Question: Who is the last player to win on the PGA Tour the week after winning the Masters?
Answer: Bernhard Langer, 1985, in Hilton Head Island, S.C.
Luke Donald: He's been one of the most consistent players in the sport over the past 30 months or so, partly by succeeding in fields like the one he'll be a part of this week. Last year in his first trip to Avondale, Donald fired four sub-par rounds and finished tied for eighth.
While that will make you a ton of money on tour, such success breeds expectations on the game's biggest stage -- something Donald has yet to live up to. Since the 2010 U.S. Open, Donald has made just two top-10 finishes in eight major championships. In that same span, he's finished in the top 10 in 65.4 percent of his PGA Tour appearances (17-for-26).
Bonus -- Lee Trevino: At the 1974 Greater New Orleans Open, World Golf Hall of Famer Lee Trevino did something that hasn't been done since on the PGA Tour. Trevino won without carding a single bogey over 72 holes, posting an 8-stroke victory over Bobby Cole and Ben Crenshaw. Trevino earned the winner's share of $30,000 that week -- just $1.122 million less than what this week's champion will receive.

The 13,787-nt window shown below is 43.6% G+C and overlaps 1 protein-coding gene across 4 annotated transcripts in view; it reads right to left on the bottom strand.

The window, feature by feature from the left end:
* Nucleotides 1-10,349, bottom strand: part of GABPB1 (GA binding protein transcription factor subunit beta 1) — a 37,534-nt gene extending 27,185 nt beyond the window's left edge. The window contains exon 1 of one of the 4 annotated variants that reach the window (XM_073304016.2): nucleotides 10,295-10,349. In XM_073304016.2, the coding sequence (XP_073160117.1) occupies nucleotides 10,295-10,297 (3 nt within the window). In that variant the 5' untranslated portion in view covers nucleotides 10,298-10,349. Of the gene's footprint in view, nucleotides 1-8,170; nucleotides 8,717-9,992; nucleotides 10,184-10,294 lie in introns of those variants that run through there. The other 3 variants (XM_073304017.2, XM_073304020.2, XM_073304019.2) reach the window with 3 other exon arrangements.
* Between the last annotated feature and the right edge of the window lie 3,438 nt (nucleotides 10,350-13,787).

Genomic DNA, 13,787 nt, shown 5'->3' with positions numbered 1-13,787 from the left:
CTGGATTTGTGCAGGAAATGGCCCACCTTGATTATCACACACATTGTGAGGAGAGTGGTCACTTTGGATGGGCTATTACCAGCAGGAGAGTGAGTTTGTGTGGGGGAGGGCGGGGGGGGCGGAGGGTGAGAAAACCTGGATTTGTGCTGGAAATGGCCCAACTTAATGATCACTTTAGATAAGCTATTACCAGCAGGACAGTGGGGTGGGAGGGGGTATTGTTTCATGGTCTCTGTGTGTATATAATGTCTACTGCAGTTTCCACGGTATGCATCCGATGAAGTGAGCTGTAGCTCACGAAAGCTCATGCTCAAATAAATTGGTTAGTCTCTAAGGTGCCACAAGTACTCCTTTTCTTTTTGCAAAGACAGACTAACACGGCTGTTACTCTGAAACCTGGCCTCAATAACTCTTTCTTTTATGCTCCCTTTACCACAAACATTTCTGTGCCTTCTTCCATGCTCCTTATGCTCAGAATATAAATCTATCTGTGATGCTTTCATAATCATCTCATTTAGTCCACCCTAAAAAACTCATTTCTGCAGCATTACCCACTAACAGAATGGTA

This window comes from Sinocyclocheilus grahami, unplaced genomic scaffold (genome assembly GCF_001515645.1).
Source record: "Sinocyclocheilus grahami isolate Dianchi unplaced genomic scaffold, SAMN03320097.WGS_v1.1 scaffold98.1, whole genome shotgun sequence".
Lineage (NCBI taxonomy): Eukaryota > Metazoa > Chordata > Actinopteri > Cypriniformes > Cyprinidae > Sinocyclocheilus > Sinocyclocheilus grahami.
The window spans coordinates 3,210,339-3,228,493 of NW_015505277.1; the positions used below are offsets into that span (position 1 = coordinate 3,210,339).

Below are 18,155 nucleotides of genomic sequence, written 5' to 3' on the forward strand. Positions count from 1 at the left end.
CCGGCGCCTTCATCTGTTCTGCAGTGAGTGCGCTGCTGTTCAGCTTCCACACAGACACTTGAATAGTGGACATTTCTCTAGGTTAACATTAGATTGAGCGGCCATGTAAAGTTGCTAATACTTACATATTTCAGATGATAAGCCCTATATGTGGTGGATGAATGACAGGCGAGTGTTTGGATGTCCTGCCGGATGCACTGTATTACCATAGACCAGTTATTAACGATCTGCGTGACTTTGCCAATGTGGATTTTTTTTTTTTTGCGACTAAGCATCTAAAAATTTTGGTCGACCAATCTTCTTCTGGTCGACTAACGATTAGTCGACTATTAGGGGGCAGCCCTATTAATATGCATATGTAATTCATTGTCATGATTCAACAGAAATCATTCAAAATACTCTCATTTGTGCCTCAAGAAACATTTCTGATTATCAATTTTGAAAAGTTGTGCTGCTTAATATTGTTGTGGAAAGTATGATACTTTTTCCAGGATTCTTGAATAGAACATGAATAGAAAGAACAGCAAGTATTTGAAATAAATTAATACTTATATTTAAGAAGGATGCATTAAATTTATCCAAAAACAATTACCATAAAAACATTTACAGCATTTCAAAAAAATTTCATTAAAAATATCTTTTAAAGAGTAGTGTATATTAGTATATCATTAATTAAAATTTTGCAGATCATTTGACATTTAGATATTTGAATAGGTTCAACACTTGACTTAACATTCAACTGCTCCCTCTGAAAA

Justin Ray is a senior researcher with ESPN Stats & Information. He has contributed to ESPN's golf coverage since joining the network out of college in 2008. He is based in Austin, Texas, with the Longhorn Network. Send comments and suggestions to Justin.Ray@espn.com.
Each of the top 50 players on the planet are in the field this week at TPC Blue Monster for the newly-sponsored WGC-Cadillac Championships. With a tournament jam-packed with the best names in the sport, we at Numbers Game see no sense in waiting to take our first swing.
Trivia questionThis year marks the 15th anniversary of the cinematic release of "Tin Cup." What is the name of the golfer Don Johnson plays in the movie? (Answer below.)
Three on the tee is a glance at three players in the field this week at Doral, using numbers that will amaze, enlighten and undoubtedly delight your senses. Prepare yourself for life-altering links wisdom.
Tiger Woods: His PGA Tour starts-without-a-win mark has reached an unofficial tally of 16 -- which would tie his longest drought without a victory in his career. We say unofficial because the WGC-HSBC Champions event held in China was marked as "unofficial" in 2009, but hazily was decreed "official" in 2010. We at Numbers Game are counting the 2010 tournament as a start without a win, but not 2009.